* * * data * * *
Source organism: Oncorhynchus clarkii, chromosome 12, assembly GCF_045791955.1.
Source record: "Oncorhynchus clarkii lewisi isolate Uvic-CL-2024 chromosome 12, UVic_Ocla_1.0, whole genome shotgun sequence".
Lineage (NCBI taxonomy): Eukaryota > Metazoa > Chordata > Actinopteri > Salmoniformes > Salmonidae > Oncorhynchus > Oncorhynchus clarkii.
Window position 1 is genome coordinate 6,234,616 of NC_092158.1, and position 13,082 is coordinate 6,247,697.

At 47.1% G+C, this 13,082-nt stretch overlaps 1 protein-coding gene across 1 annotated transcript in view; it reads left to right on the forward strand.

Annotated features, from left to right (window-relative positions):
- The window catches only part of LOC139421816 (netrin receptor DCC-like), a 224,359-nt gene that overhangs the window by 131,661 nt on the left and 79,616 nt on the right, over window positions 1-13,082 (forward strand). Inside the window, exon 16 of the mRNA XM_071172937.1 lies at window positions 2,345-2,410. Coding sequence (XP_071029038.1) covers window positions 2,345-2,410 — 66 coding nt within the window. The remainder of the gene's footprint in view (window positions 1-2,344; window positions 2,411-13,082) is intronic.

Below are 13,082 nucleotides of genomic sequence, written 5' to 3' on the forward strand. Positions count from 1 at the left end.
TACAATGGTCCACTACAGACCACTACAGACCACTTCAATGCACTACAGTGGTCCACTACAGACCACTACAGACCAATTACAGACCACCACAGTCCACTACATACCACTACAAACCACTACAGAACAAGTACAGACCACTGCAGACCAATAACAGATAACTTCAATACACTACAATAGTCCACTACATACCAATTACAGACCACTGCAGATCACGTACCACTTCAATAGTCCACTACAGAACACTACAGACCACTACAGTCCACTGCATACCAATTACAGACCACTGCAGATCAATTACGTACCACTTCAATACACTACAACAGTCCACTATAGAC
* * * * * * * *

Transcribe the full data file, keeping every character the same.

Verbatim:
Source organism: Oncorhynchus clarkii, chromosome 12, assembly GCF_045791955.1.
Source record: "Oncorhynchus clarkii lewisi isolate Uvic-CL-2024 chromosome 12, UVic_Ocla_1.0, whole genome shotgun sequence".
Lineage (NCBI taxonomy): Eukaryota > Metazoa > Chordata > Actinopteri > Salmoniformes > Salmonidae > Oncorhynchus > Oncorhynchus clarkii.
Window position 1 is genome coordinate 6,234,616 of NC_092158.1, and position 13,082 is coordinate 6,247,697.

At 47.1% G+C, this 13,082-nt stretch overlaps 1 protein-coding gene across 1 annotated transcript in view; it reads left to right on the forward strand.

Annotated features, from left to right (window-relative positions):
- The window catches only part of LOC139421816 (netrin receptor DCC-like), a 224,359-nt gene that overhangs the window by 131,661 nt on the left and 79,616 nt on the right, over window positions 1-13,082 (forward strand). Inside the window, exon 16 of the mRNA XM_071172937.1 lies at window positions 2,345-2,410. Coding sequence (XP_071029038.1) covers window positions 2,345-2,410 — 66 coding nt within the window. The remainder of the gene's footprint in view (window positions 1-2,344; window positions 2,411-13,082) is intronic.

Below are 13,082 nucleotides of genomic sequence, written 5' to 3' on the forward strand. Positions count from 1 at the left end.
TACAATGGTCCACTACAGACCACTACAGACCACTTCAATGCACTACAGTGGTCCACTACAGACCACTACAGACCAATTACAGACCACCACAGTCCACTACATACCACTACAAACCACTACAGAACAAGTACAGACCACTGCAGACCAATAACAGATAACTTCAATACACTACAATAGTCCACTACATACCAATTACAGACCACTGCAGATCACGTACCACTTCAATAGTCCACTACAGAACACTACAGACCACTACAGTCCACTGCATACCAATTACAGACCACTGCAGATCAATTACGTACCACTTCAATACACTACAACAGTCCACTATAGAC